My mentors, Dr. Post and Amanda Subalusky, set up an automated game camera. Pictures were taken approximately every 15 minutes at a fixed location on the Mara River in Kenya for 24 hours per day starting on November 18, 2012 (five days after a mass drowning event) and concluding on November 30, for a total of 1,273 pictures. I learned how to identify the different species in the pictures from the vertebrate identification key. In addition to the five common avian scavengers previously listed, less common scavengers identified including the yellow-billed stork (Mycteria ibis), Egyptian goose (Alopochen aegyptiaca), lappet-faced vulture (Torgos tracheliotus), crocodile, Nile monitor (Varanus niloticus), hippopotamus (Hippopotamus amphibious), banded mongoose (Mungos mungo), dwarf mongoose (Helogale parvula), slender mongoose (Galerella sanguinea), and hyena.
Analysis of each picture included collecting data on the temperature, species of birds present and number of individuals for each species, number of individuals for non-avian species, and any other rare observations such as camera movement, light exposure, or unidentifiable animals. The number of avian scavengers consuming the carcasses was collected as well. A scavenger was considered to be consuming if it was sitting atop or in close proximity to a carcass, with its head bent down toward the carcass. The percentage of avian scavengers eating within the frame was calculated as a mean based on the total number of birds present.
A preliminary data analysis showed that there was little variation in the species and number of common scavengers between 15-minute and hourly intervals; therefore, we decided to use photographs taken on the hour for every hour for the analysis of the common scavengers. However, rare scavengers were analyzed in every picture in which they appeared.
|The Average and Maximum Number of the Five Most Common Avian Scavengers From Day 5 through 17 After the Drowning Event|
|Marabou Stork||White Backed Vulture||Ruppell's Griffon||Sacred Ibis||Hooded Vulture|
Table 1: Averages the maximum and presence of common scavengers calculated once an hour between 6:00 and 18:00 each day (1-13).
As shown in Table 1 and Figure 1, the marabou stork had the greatest presence out of the five common scavengers until Day 14. Days 5 through 11 had similar characteristics, and Days 12 through 17 had significantly reduced numbers of avian scavengers. From Day 12 on, the majority of the carcasses were showing bones.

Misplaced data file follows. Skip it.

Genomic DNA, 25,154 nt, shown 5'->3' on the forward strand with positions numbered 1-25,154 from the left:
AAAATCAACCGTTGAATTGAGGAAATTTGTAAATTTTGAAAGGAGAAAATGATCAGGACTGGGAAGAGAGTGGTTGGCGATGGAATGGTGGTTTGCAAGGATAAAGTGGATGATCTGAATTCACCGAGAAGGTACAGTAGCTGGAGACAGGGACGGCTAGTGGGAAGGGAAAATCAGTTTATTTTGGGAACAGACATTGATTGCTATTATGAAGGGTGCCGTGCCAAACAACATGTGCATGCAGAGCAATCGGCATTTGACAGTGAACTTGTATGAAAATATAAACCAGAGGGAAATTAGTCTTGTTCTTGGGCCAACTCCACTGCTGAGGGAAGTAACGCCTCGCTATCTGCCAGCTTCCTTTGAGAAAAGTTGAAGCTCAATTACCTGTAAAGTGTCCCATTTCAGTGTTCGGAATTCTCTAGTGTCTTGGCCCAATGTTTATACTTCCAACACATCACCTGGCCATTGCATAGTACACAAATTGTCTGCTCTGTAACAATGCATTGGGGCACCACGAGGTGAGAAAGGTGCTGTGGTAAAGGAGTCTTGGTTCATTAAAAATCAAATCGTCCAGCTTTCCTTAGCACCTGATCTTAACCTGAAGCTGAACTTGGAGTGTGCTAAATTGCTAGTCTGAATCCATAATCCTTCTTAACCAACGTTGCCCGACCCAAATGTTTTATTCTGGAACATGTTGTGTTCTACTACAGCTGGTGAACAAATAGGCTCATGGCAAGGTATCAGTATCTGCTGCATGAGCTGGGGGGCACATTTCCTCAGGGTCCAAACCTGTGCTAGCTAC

The hooded vulture did not appear until Day 7. By Day 14, both the white-backed vulture and the Ruppell’s griffon vulture stopped appearing at the wildebeest carcass sites. The percentage of avian scavengers feeding on the carcasses, as opposed to sitting near them, remained relatively constant throughout Day 5 through 17.
While the total number of the five common avian scavengers dropped significantly at the end (r2 = 0.7037), the composition of the avian scavengers also changed drastically (Figure 2). On Day 5 through 13, about half of the avian scavengers were marabou storks. By Day 14, sacred ibis were the most common.
Avian scavengers were more common compared to non-avian scavengers (including terrestrial and aquatic). Avian scavengers only appeared during daylight hours (6:00 to 18:00). Non-avian scavengers appeared throughout the 24-hour period, with hyenas being the most frequent of the non-avian scavengers. They occurred mainly during the night. As time went on, more non-avian scavengers were present at the carcasses (r2 = 0.4797).
As shown in Figures 5, 6, and 7, the marabou stork appeared the most during the early morning and late afternoon. The white-backed vulture appeared mainly around midday, while the sacred ibis was present throughout the day. Data collected on temperature showed that there was minimal to no variance across the time period; however, nights were significantly colder than days.